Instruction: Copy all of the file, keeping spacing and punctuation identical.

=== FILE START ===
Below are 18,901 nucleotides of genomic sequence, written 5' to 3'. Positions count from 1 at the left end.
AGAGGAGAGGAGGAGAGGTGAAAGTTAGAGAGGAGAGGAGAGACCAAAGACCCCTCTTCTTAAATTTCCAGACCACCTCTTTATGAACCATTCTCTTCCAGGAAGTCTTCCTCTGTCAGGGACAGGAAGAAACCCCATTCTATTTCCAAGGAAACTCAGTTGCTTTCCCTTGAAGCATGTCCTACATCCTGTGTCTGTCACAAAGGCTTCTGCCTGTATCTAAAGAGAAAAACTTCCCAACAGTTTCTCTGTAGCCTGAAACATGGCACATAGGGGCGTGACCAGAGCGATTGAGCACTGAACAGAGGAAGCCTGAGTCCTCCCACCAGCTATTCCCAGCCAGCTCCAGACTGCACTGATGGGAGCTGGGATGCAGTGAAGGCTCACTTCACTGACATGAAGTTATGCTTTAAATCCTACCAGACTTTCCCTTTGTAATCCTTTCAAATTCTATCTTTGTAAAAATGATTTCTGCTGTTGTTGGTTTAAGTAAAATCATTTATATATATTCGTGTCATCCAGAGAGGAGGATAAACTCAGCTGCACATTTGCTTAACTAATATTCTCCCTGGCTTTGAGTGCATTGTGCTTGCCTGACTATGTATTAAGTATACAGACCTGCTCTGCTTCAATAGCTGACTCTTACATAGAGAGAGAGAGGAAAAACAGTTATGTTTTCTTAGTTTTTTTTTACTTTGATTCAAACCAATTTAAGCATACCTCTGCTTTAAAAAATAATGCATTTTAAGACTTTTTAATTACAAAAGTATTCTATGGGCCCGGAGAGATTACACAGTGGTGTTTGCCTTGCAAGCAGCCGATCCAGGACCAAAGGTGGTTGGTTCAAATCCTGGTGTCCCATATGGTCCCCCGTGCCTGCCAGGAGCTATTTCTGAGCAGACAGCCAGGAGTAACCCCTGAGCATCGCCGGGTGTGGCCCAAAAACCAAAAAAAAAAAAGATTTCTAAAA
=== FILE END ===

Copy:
Below are 18,901 nucleotides of genomic sequence, written 5' to 3'. Positions count from 1 at the left end.
AGAGGAGAGGAGGAGAGGTGAAAGTTAGAGAGGAGAGGAGAGACCAAAGACCCCTCTTCTTAAATTTCCAGACCACCTCTTTATGAACCATTCTCTTCCAGGAAGTCTTCCTCTGTCAGGGACAGGAAGAAACCCCATTCTATTTCCAAGGAAACTCAGTTGCTTTCCCTTGAAGCATGTCCTACATCCTGTGTCTGTCACAAAGGCTTCTGCCTGTATCTAAAGAGAAAAACTTCCCAACAGTTTCTCTGTAGCCTGAAACATGGCACATAGGGGCGTGACCAGAGCGATTGAGCACTGAACAGAGGAAGCCTGAGTCCTCCCACCAGCTATTCCCAGCCAGCTCCAGACTGCACTGATGGGAGCTGGGATGCAGTGAAGGCTCACTTCACTGACATGAAGTTATGCTTTAAATCCTACCAGACTTTCCCTTTGTAATCCTTTCAAATTCTATCTTTGTAAAAATGATTTCTGCTGTTGTTGGTTTAAGTAAAATCATTTATATATATTCGTGTCATCCAGAGAGGAGGATAAACTCAGCTGCACATTTGCTTAACTAATATTCTCCCTGGCTTTGAGTGCATTGTGCTTGCCTGACTATGTATTAAGTATACAGACCTGCTCTGCTTCAATAGCTGACTCTTACATAGAGAGAGAGAGGAAAAACAGTTATGTTTTCTTAGTTTTTTTTTACTTTGATTCAAACCAATTTAAGCATACCTCTGCTTTAAAAAATAATGCATTTTAAGACTTTTTAATTACAAAAGTATTCTATGGGCCCGGAGAGATTACACAGTGGTGTTTGCCTTGCAAGCAGCCGATCCAGGACCAAAGGTGGTTGGTTCAAATCCTGGTGTCCCATATGGTCCCCCGTGCCTGCCAGGAGCTATTTCTGAGCAGACAGCCAGGAGTAACCCCTGAGCATCGCCGGGTGTGGCCCAAAAACCAAAAAAAAAAAAGATTTCTAAAA